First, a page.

Major Report on Ethnic Business in Ireland to be Launched at DIT Conference

12.6% of non-Irish nationals own businesses in Ireland

75% in operation for two years or less

65% generated €50,000 in sales in past 12 months

A major new report on ethnic entrepreneurship, ‘Mapping Ethnic Entrepreneurship in Ireland’ has revealed that 12.6% of non-Irish nationals claim ownership or part ownership of a business in this country.  The report was written by Dr Thomas Cooney and Anthony Flynn from the Institute for Minority Entrepreneurship in DIT and it is based on a nationwide survey of 1,108 non-Irish nationals. It will be launched at the ‘Growing Ethnic Business in Ireland’ conference which takes place this Saturday (29/11/2008) in DIT Aungier Street.

The report highlights that ethnic businesses are generally small in scale, young in age, concentrated in the locally traded services sectors and operating at the margins of the mainstream economic environment. Indeed, the profile, scale and industry focus of ethnic entrepreneurs in Ireland is comparable to international experience of ethnic entrepreneurship. 

Approximately 75% of ethnic businesses are in operation for two years or less, 94% employ 5 or less full-time staff, while 65% generated 50,000 euro or less in sales revenue in the last 12 months. 46.8% of ethnic businesses import products from their country of origin; 27.6% of ethnic businesses export products to their country of origin and 34.2%  provide services in their country of origin.

The report suggests that a policy of targeted intervention for fledgling ethnic enterprises followed by the mainstreaming of enterprise support for established ethnic enterprises would be the most effective strategy in an Irish context. According to Dr. Cooney, “The underlying rationale of this position is to offer tailored business assistance to ethnic enterprise to a point that corrects for the disadvantages of ethnic minority status at start-up, without compromising on the fundamental economic principle that the market should act as the ultimate arbiter of which businesses succeed and which businesses fail.”

The authors suggest that the most effective form of intervention should occur at a local level since the vast majority of the businesses are locally traded services. “Our research has established that once ethnic businesses start to grow, then the current enterprise agency services available to all Irish based companies satisfies their needs.”Dr. Cooney said.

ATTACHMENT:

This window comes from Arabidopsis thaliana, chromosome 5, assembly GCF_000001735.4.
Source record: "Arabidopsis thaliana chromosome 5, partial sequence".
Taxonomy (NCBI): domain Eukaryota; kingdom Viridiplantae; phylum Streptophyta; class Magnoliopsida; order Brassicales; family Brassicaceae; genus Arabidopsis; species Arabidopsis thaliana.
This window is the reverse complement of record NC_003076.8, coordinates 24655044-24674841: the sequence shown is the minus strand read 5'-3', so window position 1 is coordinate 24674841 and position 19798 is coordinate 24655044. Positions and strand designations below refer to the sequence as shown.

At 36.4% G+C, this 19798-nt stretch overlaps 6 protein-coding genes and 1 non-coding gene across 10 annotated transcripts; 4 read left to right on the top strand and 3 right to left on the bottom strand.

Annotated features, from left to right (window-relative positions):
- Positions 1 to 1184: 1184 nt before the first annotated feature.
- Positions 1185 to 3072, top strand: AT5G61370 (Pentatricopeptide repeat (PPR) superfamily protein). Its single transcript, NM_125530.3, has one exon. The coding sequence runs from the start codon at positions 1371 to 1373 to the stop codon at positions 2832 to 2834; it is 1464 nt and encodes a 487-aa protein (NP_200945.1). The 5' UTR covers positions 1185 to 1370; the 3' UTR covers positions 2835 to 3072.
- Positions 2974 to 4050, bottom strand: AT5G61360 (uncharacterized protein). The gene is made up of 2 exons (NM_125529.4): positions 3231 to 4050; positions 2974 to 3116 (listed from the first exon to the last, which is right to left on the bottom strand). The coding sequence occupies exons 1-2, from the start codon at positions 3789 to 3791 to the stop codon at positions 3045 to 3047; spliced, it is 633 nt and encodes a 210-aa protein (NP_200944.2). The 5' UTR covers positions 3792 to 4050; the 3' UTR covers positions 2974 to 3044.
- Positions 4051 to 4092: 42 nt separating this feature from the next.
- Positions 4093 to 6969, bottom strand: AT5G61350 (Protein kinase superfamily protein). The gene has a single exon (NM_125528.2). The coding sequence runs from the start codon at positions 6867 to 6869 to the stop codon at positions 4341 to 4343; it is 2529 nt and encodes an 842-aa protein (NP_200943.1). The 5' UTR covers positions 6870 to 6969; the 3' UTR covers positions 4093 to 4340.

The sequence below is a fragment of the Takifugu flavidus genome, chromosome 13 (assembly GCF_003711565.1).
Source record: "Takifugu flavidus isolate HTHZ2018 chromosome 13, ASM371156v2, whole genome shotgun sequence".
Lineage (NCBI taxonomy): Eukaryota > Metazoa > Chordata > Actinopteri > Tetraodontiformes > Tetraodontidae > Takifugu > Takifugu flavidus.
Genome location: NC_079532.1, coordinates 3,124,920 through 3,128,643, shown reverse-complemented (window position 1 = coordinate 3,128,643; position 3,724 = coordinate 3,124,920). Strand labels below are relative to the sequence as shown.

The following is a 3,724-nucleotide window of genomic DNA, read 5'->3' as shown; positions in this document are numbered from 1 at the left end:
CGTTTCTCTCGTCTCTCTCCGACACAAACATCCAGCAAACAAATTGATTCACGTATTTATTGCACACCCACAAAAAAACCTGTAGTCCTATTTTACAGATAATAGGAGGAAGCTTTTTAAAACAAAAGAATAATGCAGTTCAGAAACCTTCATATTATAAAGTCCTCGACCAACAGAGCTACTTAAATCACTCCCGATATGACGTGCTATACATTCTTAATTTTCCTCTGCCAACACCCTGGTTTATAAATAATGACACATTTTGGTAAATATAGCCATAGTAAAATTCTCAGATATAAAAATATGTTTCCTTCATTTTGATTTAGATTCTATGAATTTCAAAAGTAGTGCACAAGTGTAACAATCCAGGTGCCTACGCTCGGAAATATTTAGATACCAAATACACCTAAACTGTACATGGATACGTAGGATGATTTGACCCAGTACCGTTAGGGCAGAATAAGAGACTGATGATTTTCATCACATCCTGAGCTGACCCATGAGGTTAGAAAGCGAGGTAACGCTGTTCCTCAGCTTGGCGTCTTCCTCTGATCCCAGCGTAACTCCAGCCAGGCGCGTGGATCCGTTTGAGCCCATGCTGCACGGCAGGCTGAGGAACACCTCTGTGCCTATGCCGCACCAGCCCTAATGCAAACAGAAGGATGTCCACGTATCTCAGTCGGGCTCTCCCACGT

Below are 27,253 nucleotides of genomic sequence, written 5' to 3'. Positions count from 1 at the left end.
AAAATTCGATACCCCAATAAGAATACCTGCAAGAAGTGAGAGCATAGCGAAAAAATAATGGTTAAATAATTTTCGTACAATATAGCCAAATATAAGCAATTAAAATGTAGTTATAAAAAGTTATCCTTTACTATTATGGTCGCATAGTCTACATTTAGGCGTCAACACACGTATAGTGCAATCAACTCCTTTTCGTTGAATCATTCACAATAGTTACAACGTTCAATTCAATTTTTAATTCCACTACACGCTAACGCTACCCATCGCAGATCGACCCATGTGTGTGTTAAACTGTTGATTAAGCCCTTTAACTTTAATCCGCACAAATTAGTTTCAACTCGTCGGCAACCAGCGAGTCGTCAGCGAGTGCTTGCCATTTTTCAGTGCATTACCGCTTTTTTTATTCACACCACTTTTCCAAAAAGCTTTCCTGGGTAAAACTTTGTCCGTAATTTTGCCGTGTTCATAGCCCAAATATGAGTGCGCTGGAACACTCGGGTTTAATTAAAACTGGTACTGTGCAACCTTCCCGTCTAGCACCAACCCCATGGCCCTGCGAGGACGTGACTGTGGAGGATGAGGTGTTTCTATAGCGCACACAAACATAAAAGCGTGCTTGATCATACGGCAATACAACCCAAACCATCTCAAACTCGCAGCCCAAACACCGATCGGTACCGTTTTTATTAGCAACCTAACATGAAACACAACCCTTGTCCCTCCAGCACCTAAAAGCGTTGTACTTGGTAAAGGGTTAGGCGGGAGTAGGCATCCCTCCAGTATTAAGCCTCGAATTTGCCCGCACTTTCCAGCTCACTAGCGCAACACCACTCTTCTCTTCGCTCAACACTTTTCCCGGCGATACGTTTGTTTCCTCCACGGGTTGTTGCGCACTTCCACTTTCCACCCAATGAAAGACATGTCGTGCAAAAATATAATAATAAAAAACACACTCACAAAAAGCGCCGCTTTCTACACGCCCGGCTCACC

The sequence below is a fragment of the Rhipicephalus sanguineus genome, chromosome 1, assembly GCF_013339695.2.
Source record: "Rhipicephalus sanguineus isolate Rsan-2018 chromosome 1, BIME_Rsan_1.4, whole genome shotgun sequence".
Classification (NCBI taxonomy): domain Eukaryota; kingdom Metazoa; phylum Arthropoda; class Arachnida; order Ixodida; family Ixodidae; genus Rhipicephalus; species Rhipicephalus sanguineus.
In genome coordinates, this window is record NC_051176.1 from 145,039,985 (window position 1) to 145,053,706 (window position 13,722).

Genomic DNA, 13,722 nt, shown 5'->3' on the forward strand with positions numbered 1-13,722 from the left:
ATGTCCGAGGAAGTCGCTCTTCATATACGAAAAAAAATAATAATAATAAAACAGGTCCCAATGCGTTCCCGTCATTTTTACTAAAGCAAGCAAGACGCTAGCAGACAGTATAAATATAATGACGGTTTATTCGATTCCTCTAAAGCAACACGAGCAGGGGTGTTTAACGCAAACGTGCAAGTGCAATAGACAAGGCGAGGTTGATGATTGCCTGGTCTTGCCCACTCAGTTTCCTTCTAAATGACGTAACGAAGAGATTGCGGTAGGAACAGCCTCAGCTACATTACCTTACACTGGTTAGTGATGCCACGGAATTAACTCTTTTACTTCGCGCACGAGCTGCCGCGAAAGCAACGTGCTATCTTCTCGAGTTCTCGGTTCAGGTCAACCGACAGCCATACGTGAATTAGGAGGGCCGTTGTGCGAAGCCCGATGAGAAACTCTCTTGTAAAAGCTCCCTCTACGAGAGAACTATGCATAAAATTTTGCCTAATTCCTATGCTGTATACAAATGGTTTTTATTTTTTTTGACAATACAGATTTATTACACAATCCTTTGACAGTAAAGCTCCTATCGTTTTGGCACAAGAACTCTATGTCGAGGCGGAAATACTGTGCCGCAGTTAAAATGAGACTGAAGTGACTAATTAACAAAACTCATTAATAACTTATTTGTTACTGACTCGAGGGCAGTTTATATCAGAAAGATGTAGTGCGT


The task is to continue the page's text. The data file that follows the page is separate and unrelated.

The report identifies a series of recommendations which would appreciably impact on the promotion of ethnic business in Ireland. These recommendations included raising awareness among the ethnic communities of the availability to them of bespoke business training programmes; developing a ‘one-stop-shop’ website aimed at aspiring ethnic entrepreneurs in Ireland; and fostering enhanced linkages between Irish business representative bodies and the ethnic business communities. 

One of the most interesting findings, according to Dr. Cooney, is the critical role played by ‘ethnic fixers’. These people from within the relevant ethnic communities act as a link between ethnic entrepreneurs and support agencies, and effectively become the middleman in the formation of an ethnic business.  A main criticism of ethnic businesses in the report is that they tend to primarily focus on their own communities but such target markets are generally too small for the business to be sustainable on a long-term basis. The report recommends that Ethnic entrepreneurs be encouraged to make their business more attractive to Irish customers thereby helping to make their business more viable and encouraging greater social integration.

The conference on ethnic entrepreneurship takes place in Dublin Institute of Technology , Aungier Street, on Saturday November 29th and guest speakers from Ireland and the UK will offer further insight into the findings of the report. Professor Monder Ram is one of the world’s leading authorities on ethnic entrepreneurship is the keynote speaker at the conference, and other well-known names include the Minister for Integration Conor Lenihan and media expert Terry Prone. Please click here for details or visit

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